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SEGM : La Society for Evidence-Based Medicine demande une mise à jour intermédiaire

The Society for Evidence-Based Medicine calls for an interim update based on existing systematic evidence reviews



Extrait :


We welcome the American Academy of Pediatrics (AAP) decision to update treatment recommendations for gender dysphoric youth based on the results of a systematic review of evidence the AAP plans to commission. This is an important step on the path to creating evidence-based treatment recommendations for managing youth gender dysphoria in the United States and Canada. However, we are concerned by the AAP decision to reaffirm its current policy for treating minors with puberty blockers, hormones and surgery pending the yet-to-be commissioned systematic review, and by the lengthy timeline for any updates to the policy this approach implies.

Systematic reviews of evidence, when performed correctly (the steps are outlined below), involve a rigorous process that typically takes a year or more to complete. Once a systematic review of evidence has been completed, updating treatment guidelines using a credible process takes several more months to a year. This suggests that an update won't be available for 1-2 years or more. In the meantime, tens of thousands of youth will continue to be treated according to AAP's non-evidence-based recommendations, exposing them to potentially non-beneficial or even harmful interventions.

According to the principles of evidence-based decision-making, when making treatment recommendations, one has to leverage the best available evidence, which is typically found in systematic reviews of evidence. Several systematic reviews have recently been completed by European public health authorities; three of these reviews are available in English. These independent systematic reviews of evidence found the practice of youth gender transition to either not be clearly beneficial, or net-harmful. It is incumbent on the AAP to leverage these systematic evidence reviews to urgently issue an interim update to its 2018 policy. In parallel with the the interim update, the AAP can initiate and complete its own rigorous systematic evidence review.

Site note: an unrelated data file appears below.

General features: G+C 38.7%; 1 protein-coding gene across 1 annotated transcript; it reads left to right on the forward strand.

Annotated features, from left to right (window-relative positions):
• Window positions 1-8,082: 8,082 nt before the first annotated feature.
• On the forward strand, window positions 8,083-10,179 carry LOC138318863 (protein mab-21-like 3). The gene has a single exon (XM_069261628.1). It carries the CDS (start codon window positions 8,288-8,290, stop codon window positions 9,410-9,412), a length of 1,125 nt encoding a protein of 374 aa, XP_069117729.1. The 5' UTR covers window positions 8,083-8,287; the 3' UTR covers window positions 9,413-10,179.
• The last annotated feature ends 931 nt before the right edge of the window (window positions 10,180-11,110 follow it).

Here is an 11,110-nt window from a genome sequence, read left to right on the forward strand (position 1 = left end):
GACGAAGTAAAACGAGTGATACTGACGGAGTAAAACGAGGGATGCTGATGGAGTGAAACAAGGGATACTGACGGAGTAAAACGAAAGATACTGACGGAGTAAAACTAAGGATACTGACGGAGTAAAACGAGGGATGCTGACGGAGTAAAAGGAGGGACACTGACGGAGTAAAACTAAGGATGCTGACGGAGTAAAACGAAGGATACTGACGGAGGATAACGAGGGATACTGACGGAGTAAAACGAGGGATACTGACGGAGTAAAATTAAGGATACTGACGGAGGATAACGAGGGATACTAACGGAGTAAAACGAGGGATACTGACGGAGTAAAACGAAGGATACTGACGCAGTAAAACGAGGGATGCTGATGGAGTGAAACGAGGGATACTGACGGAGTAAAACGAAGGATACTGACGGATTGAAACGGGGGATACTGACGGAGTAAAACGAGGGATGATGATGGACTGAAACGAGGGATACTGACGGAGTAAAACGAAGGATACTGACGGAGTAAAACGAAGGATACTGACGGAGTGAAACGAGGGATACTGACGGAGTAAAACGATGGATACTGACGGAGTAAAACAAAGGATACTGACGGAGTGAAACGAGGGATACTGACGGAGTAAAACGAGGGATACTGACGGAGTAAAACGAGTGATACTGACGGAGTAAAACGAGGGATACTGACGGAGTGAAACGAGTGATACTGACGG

In addition to the unreasonably lengthy timeline for the urgently-needed updates implied by the AAP's announcement, we find several statements in the AAP press release concerning. One such statement is the assertion that “policy authors and AAP leadership are confident the principles presented in the original policy, Ensuring Comprehensive Care and Support for Transgender and Gender-Diverse Children and Adolescents, remain in the best interest of children.”  Not only is it inappropriate to start a research process with a pre-ordained conclusion, but this conclusion also contradicts the findings of the current systematic reviews of evidence. 

Another concerning statement is that “the decision to authorize a systematic review reflects the board’s concerns about restrictions to access to health care with bans on gender-affirming care in more than 20 states.” Conducting a systematic review of evidence to influence a political process, rather than to pursue knowledge about the outcomes of a medical intervention, distorts the purpose of evidence-based medicine and creates the appearance of a compromised process.

We call on the AAP leadership to issue an interim update to its 2018 policy based on the systematic reviews already conducted by public health authorities in Europe. For the process to be credible, the AAP should include a range of stakeholders with diverse views on the topic, from those who support gender transition of minors, to those who have voiced concerns about the practice. Once the immediate gap in the AAP’s current guidelines is addressed via an interim update, the AAP can embark on its own independent comprehensive systematic review of evidence, after which it can issue a final policy update.  

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